If you fail to count the number of turns, or loose count as you wind the coil, it is pretty easy to calculate the number afterwards. Most cameras nowadays have a macro lens which you can use to photograph a section of the coil alongside a ruler. The image above has been reduced to one quarter of its original size for display on this webpage. The original full size image makes it very easy to count the number of turns per inch that you have wound.
My second secondary, 6 inch diameter.
This was again wound on the lathe but this time the gearbox was engaged and the wire fed into place automatically as the saddle travelled down the bed. As the coil was longer than the bed of the lathe this had to be done in three sections.
The coil was longer than the lathe.
In case anyone else is like me and a bit slow on the uptake sometimes, I will show an easy method for winding a secondary coil that is longer than the bed of your lathe.
The lathe's main chuck in the picture above is actually driving another chuck mounted above it. It is this second chuck that is turning the coil. This arrangement is needed because the standard space over the saddle was only ~3 inches, and the coil being wound is a 6 inch.
The main problem though was that the bed of the lathe (a Myford) was just too short for the coil's length. To solve this I removed the tailstock and made my own support that I bolted further up on the bench. This support consisted of a wooden plug that was a tight fit into the end of the former. The plug then had a bearing fitted in its centre which revolved on a home made axis bolted to the bench.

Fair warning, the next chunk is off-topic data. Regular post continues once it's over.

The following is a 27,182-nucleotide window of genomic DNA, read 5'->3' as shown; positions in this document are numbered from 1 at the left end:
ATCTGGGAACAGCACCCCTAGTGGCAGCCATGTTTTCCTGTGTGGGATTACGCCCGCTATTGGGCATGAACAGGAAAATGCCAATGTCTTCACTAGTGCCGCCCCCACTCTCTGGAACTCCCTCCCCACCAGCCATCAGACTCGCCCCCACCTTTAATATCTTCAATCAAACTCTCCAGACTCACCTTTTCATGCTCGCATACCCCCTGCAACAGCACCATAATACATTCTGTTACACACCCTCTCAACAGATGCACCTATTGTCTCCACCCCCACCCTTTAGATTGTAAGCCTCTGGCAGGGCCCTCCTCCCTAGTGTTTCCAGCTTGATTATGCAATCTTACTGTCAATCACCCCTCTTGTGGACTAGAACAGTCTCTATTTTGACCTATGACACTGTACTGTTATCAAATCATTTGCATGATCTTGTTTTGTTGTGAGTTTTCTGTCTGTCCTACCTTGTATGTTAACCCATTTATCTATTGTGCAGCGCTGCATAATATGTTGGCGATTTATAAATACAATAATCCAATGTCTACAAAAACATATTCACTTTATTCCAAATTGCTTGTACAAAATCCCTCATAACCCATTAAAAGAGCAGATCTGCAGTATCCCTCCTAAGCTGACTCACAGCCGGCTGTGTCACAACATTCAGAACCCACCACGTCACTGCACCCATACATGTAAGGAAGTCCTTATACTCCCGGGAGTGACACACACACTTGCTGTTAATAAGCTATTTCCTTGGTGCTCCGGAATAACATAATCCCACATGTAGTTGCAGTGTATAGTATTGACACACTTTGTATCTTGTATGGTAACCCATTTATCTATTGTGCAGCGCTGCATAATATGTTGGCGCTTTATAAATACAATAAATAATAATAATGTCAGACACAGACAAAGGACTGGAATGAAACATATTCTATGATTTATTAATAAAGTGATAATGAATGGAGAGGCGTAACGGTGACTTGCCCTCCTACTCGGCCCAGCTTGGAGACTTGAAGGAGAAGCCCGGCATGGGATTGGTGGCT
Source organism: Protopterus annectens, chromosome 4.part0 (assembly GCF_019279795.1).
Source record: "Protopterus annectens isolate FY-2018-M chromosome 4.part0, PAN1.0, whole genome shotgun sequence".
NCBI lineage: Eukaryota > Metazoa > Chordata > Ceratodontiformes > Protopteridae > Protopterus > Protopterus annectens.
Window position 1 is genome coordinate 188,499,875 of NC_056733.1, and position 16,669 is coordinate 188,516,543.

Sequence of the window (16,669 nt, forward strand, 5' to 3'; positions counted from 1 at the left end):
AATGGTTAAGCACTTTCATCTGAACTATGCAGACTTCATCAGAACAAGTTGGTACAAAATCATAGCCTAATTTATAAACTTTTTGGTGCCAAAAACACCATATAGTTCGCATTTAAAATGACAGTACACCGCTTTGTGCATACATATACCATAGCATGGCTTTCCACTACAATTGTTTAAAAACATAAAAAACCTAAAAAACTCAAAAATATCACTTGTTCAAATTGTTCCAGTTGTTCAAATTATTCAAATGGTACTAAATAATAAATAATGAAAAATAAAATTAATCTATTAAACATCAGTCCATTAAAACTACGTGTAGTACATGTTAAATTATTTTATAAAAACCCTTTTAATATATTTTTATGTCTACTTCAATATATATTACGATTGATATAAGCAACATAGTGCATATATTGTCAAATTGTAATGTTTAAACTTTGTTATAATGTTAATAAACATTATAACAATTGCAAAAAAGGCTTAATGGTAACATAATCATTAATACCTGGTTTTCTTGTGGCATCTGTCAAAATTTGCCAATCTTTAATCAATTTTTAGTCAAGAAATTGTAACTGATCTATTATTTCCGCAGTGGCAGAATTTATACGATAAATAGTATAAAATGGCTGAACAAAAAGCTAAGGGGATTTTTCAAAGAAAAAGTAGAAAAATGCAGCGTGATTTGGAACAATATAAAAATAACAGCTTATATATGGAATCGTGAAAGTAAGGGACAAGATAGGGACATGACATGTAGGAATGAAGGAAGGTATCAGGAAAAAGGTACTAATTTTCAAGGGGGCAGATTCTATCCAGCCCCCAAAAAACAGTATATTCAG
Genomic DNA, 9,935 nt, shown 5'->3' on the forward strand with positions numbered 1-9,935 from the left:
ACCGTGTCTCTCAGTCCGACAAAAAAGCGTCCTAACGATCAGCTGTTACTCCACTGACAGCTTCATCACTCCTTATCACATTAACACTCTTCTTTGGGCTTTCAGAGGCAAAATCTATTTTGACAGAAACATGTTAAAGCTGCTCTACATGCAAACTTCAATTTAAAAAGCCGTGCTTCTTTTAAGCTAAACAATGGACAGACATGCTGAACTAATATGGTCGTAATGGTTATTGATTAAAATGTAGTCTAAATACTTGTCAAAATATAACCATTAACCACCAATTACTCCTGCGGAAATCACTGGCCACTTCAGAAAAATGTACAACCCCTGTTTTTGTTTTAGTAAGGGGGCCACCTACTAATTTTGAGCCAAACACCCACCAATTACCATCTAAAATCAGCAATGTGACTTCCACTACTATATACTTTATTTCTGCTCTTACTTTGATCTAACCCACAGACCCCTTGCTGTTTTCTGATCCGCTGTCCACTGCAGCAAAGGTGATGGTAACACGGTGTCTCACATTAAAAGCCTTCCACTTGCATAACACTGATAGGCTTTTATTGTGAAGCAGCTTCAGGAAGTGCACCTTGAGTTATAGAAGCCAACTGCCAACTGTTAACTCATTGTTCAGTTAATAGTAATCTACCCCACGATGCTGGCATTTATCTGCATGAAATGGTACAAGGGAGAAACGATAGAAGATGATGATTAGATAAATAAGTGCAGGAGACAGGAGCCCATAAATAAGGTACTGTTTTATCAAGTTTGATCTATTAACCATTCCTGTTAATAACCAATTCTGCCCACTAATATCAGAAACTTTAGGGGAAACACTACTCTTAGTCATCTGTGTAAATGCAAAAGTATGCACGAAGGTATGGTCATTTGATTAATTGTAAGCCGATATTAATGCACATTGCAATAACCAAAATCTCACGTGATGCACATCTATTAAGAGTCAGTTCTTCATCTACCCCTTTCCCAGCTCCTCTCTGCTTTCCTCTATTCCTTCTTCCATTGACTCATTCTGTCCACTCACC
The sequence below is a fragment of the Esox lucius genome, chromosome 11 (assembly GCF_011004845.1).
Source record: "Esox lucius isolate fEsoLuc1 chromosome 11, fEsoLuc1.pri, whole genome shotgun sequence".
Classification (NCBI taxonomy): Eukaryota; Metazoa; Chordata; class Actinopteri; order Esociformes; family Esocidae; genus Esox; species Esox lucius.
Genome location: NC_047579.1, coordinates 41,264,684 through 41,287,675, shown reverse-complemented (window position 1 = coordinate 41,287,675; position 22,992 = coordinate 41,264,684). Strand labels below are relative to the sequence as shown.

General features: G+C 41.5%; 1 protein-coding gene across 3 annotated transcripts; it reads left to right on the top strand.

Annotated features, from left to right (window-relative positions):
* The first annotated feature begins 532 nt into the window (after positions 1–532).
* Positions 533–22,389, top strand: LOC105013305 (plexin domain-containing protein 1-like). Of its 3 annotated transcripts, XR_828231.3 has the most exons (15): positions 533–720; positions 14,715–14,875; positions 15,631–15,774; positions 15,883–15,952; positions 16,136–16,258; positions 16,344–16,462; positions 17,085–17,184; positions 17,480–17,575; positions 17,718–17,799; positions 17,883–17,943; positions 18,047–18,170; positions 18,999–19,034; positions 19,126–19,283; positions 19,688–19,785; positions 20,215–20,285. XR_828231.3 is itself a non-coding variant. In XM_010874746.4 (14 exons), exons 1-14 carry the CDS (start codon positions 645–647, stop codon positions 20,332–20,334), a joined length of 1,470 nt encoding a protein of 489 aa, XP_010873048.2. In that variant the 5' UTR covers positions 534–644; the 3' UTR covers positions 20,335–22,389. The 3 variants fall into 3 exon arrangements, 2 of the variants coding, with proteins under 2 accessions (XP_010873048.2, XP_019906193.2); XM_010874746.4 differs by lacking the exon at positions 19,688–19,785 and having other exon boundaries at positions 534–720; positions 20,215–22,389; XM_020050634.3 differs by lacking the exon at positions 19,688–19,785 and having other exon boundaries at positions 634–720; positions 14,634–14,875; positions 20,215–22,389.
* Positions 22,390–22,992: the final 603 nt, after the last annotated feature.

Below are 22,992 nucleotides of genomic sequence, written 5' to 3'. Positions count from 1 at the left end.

For the wire feed I then bolted my spirt level (any straight, rigid rod would do) to the lathe's tool post and the wire was fed through a guide at the end (as shown below).
The saddle was then fed along automatically as the former revolved and pulled the wire on. Once the saddle reached the end of the bed, I just unclamped the spirt level, wound the saddle back, and re-clamped the spirt level back on again, but further on down its length this time.
I also found it best to apply slight friction by holding the wire to make it feed on smoothly. It's a very Heath-Robinson approach - but it worked.
Almost finished. The wire passes through a hole in the plastic which acts as a guide.
This contraption is clamped to the spirt level which is slowly advancing the length of the coil driven by the saddle feed.
The gearbox feed per revolution of the chuck, must be chosen to be close too, or preferably the same, as the wire diameter.
In my case I decided on an approximate wire diameter I wanted, taking into account the number of turns required, inductance value and overall length, and then the final choice of the wire diameter was matched to the closest suitable feed rate that the lathe could offer.
If your chosen feed rate is not a perfect match you can make adjustments while the coil is actually being wound, by winding the top slide back or forwards every so often by a few thou.
The end of the secondary tube is supported by a makeshift tailstock in the form of a wooden plug. This can just be seen at the coil's end. This revolves on an axis which was quickly welded to the black steel plate you can see. This in turn was bolted down to my bench.
This method, although long winded, produced a much neater winding than my first coil which although it was turned by the lathe, had the wire placed on and positioned by hand (shown at the top of the page).
After an incident with one of my neighbours leading to the destruction of the 6 inch secondary, I then successfully used a similar approach to wind my 8 inch aptly named "The Phoenix" coil (1400 turn 8 x 34.4 inch). This size however is the absolute limit for my own lathe.